The St James Walkway has a reputation as a superb introduction to multi-day tramping
The tranquil St James Walkway has long been a favourite destination for trampers.
Commencing at Lewis Pass, the 66km marked trail provides access to some memorable and isolated mountainscapes where valley, forest, scree, snow and ragged summits form an exquisite vista. Best of all, the track can be negotiated with surprising ease and is suitable for all ages and abilities.
Most people will take 3-5 days to complete the track, stopping off at one of the several excellent huts along the way while enjoying the scenery and revelling in the space, colour, and personal challenge of completing a beautiful multi-day trek. For those with time to spare, there are many options to explore farther off the main route, to climb a mountain, visit a hidden lake, or just set up camp in a remote glen, away from huts and tracks.
Only during the winter and early spring seasons are there the additional hazards of snow and avalanche to be wary of. Nor’west storms bringing heavy rain and strong winds can also turn the route into a dangerous mission.
For most though, the St James Walkway is a superb introduction to multi-day tramping.
1. Lewis Pass summit and tarn
At the start of the walkway, right beside the summit car park, is a remarkable and photogenic wetland and tarn nestled against the flanks of the Libretto Range and often reflecting the steep slopes of the Spenser Mountains. Literally three minutes walk from the car park, this beautiful icon is not to be missed as it so aptly captures the mood and beauty of the walkway.
2. Cannibal Gorge and hut
So named as it was once the site of a Maori battle and subsequent victor’s feast, this grisly reminder of a violent past is now a peaceful walk through mature red beech forest with occasional glimpses into the deep canyon below. Cannibal Gorge Hut is the first major stopping point for walkers and is nicely set at the northern end of a large grassy flat. This roomy hut sleeps 20.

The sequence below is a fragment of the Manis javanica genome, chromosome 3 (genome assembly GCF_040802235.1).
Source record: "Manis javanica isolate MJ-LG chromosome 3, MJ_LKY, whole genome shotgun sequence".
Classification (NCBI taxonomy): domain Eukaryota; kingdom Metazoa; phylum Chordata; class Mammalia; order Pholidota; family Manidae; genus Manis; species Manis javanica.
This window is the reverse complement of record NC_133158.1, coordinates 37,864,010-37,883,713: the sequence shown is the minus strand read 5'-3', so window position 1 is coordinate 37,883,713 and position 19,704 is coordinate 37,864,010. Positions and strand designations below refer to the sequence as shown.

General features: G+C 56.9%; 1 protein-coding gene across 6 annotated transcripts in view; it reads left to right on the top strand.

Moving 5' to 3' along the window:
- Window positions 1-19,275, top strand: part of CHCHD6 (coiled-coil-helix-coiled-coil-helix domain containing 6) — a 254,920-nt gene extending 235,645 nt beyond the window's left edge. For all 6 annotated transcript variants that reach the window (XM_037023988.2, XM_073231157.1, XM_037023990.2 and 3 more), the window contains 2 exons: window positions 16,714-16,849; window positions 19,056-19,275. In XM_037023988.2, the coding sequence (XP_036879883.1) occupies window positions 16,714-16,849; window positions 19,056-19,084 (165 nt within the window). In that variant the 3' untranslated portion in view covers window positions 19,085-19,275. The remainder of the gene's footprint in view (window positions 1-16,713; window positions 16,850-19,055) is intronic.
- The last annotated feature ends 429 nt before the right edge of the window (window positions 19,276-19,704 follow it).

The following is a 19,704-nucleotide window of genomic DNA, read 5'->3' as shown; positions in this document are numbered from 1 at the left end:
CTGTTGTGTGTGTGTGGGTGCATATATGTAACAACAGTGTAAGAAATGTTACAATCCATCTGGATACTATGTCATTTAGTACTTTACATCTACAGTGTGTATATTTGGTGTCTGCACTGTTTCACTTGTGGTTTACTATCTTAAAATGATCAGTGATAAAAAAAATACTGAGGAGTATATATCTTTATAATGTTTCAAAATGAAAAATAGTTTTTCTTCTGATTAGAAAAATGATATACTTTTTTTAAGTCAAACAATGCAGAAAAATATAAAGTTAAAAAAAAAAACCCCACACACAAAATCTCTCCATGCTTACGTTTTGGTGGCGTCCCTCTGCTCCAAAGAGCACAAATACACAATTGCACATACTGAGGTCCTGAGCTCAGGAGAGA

3. Upper Maruia Valley
One of the pre-eminent viewpoints along the route of the St James is revealed in the upper Maruia Valley. Several wide tussock-filled flats complement the riverside appeal of the walkway. The views of the often snow-capped mountains are timeless and majestic. The track passes over a small ‘troll-bridge’ before reaching Ada Pass Hut near the forest edge below the pass.
4. Ada Pass and hut
The crossing from the western side of the St James to the eastern side is via the barely noticeable climb to Ada Pass, 1008m, a low swampy saddle and one of the lowest points on the Main Divide. It lies just a few minutes east of Ada Pass Hut.
5. Spenser Mountains
These 2000m-plus summits dominate the walkway, especially on the first three days out from Lewis Pass. They present a formidable barrier to the west and north. The principal summits are Gloriana, 2218m, Faerie Queene, 2236m, and Una, 2300m, all of which are accessible from the walkway.
6. Christopher Hut
On the second or third day, parties will reach the 20-bunk Christopher Hut, which offers a sweeping panorama of the Spenser Mountains and Ada Valley. On the way from Ada Pass, you may encounter the wild horse herd of the upper Ada – an exciting diversion. This herd dates from St James Station, a vast high country tract that was mostly returned to the public estate under tenure review.
7. Ada Homestead
At the junction of the Ada and Wairau rivers stands the Ada Homestead. Built around 1880 by J MacArthur, the site is well worth a visit, especially as the track passes close by.
8. Anne Hut
The new Anne Hut has a great view from a high terrace above the Henry River. This 20 bunk shelter replaces the old hut which was destroyed by fire.
9. Anne Saddle
There is an easy approach from the upper Anne River via flats and a short bush climb to Anne Pass, 1136m. The descent to the Boyle River is steeper and longer.
10. Boyle Flats Hut and Gorge
It’s a long day’s march to Boyle Flats Hut, passing the small shelter of Rokeby Hut, an old deer cullers refuge nestled into the bush edge just beyond a swingbridge. The hut is commonly used as the last night’s stop.
11. Magdalen Hut
The new six-bunk Magdalen Hut is partially off the main walkway route and consequently does not see as many overnighters staying here. However, the setting, including views of the Poplars Range, is lovely. It also has plenty of camping space.
12. Boyle River
The final section of the walkway passes through flats and bush alongside the attractive Boyle River and gorge, crossing two swingbridges to reach SH7 at Boyle Village. From here it is necessary to have arranged transport back to Lewis Pass to retrieve your car.
- Total Ascent
- Easy / Moderate
- 3-5 days. Lewis Pass to Cannibal Gorge Hut, 3hr; To Ada Pass Hut, 2hr; To Christopher Hut, 4.5hr; To Anne Hut, 7.5hr; To Boyle Flat Hut, 5hr; To Boyle Village, 5hr
- Cannibal Gorge Hut ($15, 20 bunks), Ada Pass Hut ($15, 14 bunks), Christopher Hut ($15, 14 bunks), Anne Hut ($15, 20 bunks), Boyle Flat Hut ($15, 14 bunks), Magdalene Hut ($5, six bunks)
- Off SH7 at Lewis Pass or Boyle Village
- BT23, BU23